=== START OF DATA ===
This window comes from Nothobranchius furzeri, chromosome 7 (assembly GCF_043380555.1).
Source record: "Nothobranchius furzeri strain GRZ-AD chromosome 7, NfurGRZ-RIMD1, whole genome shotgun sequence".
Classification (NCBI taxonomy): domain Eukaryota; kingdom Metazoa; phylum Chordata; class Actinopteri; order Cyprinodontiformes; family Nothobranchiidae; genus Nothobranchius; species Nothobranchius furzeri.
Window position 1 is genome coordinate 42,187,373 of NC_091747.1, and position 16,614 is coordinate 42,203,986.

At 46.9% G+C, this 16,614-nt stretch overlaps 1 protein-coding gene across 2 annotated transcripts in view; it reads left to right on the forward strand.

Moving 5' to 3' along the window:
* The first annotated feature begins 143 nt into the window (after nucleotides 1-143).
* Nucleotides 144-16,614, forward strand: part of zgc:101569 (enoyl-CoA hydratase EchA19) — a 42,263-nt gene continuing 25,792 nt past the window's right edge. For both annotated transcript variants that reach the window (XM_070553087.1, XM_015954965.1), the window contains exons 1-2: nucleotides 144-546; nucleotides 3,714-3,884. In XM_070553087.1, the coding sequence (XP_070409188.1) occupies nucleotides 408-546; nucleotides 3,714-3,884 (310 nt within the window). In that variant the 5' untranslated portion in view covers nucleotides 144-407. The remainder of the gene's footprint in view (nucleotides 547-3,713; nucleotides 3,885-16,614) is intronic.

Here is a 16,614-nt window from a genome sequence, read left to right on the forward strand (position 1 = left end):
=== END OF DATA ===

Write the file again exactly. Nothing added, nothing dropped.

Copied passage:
This window comes from Nothobranchius furzeri, chromosome 7 (assembly GCF_043380555.1).
Source record: "Nothobranchius furzeri strain GRZ-AD chromosome 7, NfurGRZ-RIMD1, whole genome shotgun sequence".
Classification (NCBI taxonomy): domain Eukaryota; kingdom Metazoa; phylum Chordata; class Actinopteri; order Cyprinodontiformes; family Nothobranchiidae; genus Nothobranchius; species Nothobranchius furzeri.
Window position 1 is genome coordinate 42,187,373 of NC_091747.1, and position 16,614 is coordinate 42,203,986.

At 46.9% G+C, this 16,614-nt stretch overlaps 1 protein-coding gene across 2 annotated transcripts in view; it reads left to right on the forward strand.

Moving 5' to 3' along the window:
* The first annotated feature begins 143 nt into the window (after nucleotides 1-143).
* Nucleotides 144-16,614, forward strand: part of zgc:101569 (enoyl-CoA hydratase EchA19) — a 42,263-nt gene continuing 25,792 nt past the window's right edge. For both annotated transcript variants that reach the window (XM_070553087.1, XM_015954965.1), the window contains exons 1-2: nucleotides 144-546; nucleotides 3,714-3,884. In XM_070553087.1, the coding sequence (XP_070409188.1) occupies nucleotides 408-546; nucleotides 3,714-3,884 (310 nt within the window). In that variant the 5' untranslated portion in view covers nucleotides 144-407. The remainder of the gene's footprint in view (nucleotides 547-3,713; nucleotides 3,885-16,614) is intronic.

Here is a 16,614-nt window from a genome sequence, read left to right on the forward strand (position 1 = left end):